Defra outlines plans for monitoring resources policy

The Department for Environment, Food and Rural Affairs (Defra) has released two policy papers on monitoring and evaluation of the government’s Resources and Waste Strategy for England.

The two documents, entitled ‘Resources and waste strategy: monitoring progress’ and ‘Resources and waste strategy: evaluation plan’, were published last Friday (11 August), and cover progress regarding greenhouse gas (GHG) emissions, waste production, recycling and landfilling between 2010 and 2018 in England.

The monitoring report also proposes a range of outcome-based metrics for measuring progress that go beyond traditional weight-based metrics, including those that focus on carbon.

Defra sign on the departmental government building.The Resources and Waste Strategy was launched after several delays in December 2018, with the first round of consultations taking place in early 2019. The second round of consultations have been delayed due to the Covid-19 pandemic and are expected to take place in 2021.

The policy papers lay out the indicator framework for monitoring progress on the Resources and Waste Strategy, though monitoring will also measure progress towards the aims of the 25 Year Environment Plan, the Clean Growth Strategy, the Industrial Strategy and the Litter Strategy.

The ‘Monitoring progress’ report, outlines Defra’s overall strategic ambitions, including:

  • At least double resource productivity by 2050;
  • Zero avoidable plastic waste by the end of 2042;
  • Zero avoidable waste by 2050; and
  • Work towards eliminating food and biodegradable waste to landfill by 2030.

Other targets include the UN Sustainable Development Goal 12.3’s target of halving per capita food waste by 2030 and those proposed by the EU’s Circular Economy Package (CEP), which is set to be enshrined in UK law, such as recycling 65 per cent of municipal waste by 2035, reducing landfill to a maximum of 10 per cent by 2035 and recycling 70 per cent of packaging waste by 2030.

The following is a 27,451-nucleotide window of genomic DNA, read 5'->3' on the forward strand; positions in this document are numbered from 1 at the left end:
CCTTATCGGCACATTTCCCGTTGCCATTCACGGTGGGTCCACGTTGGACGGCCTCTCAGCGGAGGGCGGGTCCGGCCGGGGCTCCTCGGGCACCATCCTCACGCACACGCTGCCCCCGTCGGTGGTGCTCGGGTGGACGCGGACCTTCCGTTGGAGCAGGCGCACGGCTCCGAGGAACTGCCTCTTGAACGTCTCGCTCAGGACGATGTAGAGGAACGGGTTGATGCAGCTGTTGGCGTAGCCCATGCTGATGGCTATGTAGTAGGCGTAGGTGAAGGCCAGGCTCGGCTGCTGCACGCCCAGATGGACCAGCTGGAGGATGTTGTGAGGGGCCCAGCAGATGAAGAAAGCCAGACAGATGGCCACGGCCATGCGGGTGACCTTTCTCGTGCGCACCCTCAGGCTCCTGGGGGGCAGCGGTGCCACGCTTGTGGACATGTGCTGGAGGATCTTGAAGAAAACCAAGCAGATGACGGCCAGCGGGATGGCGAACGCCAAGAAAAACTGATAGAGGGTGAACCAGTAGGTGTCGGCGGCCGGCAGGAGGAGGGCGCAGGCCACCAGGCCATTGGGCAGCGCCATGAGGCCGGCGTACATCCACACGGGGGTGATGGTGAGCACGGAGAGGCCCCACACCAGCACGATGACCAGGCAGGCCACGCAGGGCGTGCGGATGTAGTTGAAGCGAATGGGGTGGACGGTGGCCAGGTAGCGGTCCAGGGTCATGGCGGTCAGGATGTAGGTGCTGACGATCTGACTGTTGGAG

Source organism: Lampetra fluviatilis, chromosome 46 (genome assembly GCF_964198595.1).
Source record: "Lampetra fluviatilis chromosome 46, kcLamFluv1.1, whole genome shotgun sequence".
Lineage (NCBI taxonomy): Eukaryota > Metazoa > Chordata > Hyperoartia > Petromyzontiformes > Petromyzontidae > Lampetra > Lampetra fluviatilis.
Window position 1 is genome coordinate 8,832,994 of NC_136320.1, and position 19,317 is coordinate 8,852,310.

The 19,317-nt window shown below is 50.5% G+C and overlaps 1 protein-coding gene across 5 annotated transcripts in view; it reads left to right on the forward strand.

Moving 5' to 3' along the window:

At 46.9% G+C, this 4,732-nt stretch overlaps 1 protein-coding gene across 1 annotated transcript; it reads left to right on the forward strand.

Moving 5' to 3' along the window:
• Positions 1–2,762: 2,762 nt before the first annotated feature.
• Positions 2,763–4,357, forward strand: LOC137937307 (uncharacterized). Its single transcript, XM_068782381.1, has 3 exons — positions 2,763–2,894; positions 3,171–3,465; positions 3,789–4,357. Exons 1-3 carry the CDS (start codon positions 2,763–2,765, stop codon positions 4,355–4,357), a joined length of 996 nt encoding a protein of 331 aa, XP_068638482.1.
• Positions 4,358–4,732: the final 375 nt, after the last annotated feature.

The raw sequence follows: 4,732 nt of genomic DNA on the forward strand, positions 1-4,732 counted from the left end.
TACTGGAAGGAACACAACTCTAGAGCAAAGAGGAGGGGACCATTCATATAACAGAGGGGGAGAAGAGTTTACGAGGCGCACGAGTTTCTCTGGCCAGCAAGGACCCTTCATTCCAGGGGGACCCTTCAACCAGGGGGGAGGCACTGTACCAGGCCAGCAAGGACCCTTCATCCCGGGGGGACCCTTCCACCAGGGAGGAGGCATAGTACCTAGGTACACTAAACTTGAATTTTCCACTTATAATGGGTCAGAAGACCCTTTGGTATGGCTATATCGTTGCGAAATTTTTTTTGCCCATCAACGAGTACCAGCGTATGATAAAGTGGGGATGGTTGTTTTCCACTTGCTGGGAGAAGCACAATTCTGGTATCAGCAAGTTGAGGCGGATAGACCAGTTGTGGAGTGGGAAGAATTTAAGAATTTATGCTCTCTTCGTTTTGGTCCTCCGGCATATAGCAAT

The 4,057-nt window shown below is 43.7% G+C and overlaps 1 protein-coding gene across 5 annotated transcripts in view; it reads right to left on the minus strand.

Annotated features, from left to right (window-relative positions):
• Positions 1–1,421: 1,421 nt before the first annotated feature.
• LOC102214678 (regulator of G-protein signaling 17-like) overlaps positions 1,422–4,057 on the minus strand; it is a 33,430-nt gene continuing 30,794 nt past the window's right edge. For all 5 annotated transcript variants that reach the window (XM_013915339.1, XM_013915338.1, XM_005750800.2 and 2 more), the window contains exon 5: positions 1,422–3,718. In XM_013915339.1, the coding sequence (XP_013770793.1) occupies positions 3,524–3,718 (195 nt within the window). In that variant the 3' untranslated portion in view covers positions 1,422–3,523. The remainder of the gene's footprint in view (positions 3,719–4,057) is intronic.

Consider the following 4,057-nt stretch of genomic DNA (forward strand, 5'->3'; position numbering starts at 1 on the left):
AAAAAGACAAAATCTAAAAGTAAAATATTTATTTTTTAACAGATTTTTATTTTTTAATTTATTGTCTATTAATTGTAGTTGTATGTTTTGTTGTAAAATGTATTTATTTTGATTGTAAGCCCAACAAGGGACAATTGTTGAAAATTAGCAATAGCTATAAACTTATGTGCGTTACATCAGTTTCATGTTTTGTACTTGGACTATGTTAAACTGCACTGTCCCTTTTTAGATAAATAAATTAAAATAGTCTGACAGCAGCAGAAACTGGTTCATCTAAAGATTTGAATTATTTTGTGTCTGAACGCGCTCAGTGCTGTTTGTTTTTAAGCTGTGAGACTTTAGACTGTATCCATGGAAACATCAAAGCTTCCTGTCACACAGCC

To achieve these targets and other environmental aims, Defra has proposed a number of new methodologies and metrics that go beyond traditional weight-based approaches. Defra is ‘currently developing a formal methodology for producing a best estimate of municipal waste recycled’, while methodologies for measuring the carbon footprint of consumer goods and levels of avoidable waste and plastic waste are also in development.

In terms of metrics, Defra says that it is exploring further development of the use of carbon, natural capital and social impact-based metrics for measuring the impact of resource use and waste production in England.

This has been welcomed by the resources and waste sector, which has seen calls for carbon metrics in particular when measuring the impacts of waste management and setting targets for some time. Executive Director of the Environmental Services Association (ESA) Jacob Hayler said: “ESA members have long suggested a move away from weight-based metrics to assess the performance of our sector, for the reasons Defra identifies, so we are pleased to see a wider range of outcome-based measures under consideration, particularly around carbon.”

Meanwhile, Adam Read, External Affairs Director at SUEZ Recycling and Recovery UK, said: “It was good to see the wide range of metrics being used to monitor progress, which helps support the long-held view that moving away from tonnage-based metrics is an important step in delivering on the circular economy and the Resources and Waste Strategy. Some of these outcome-based metrics will be key in the short-term transition, while others provide clarity about the longer-term measurements framework and indicators, so this is a positive step forward.”

Little emphasis on progress

Defra’s monitoring and evaluation policy papers bring together data from 2010-2018 – as well as some data from before this period – providing a comprehensive overview of England’s resources and waste statistics for that period.

Between 1990 and 2018, GHG emissions from waste management have fallen by 69.4 per cent to 16.9 million tonnes CO2 equivalent (CO2e), while overall raw material consumption has increased by 15.8 per cent between 2001 and 2017 to 815.4 million tonnes.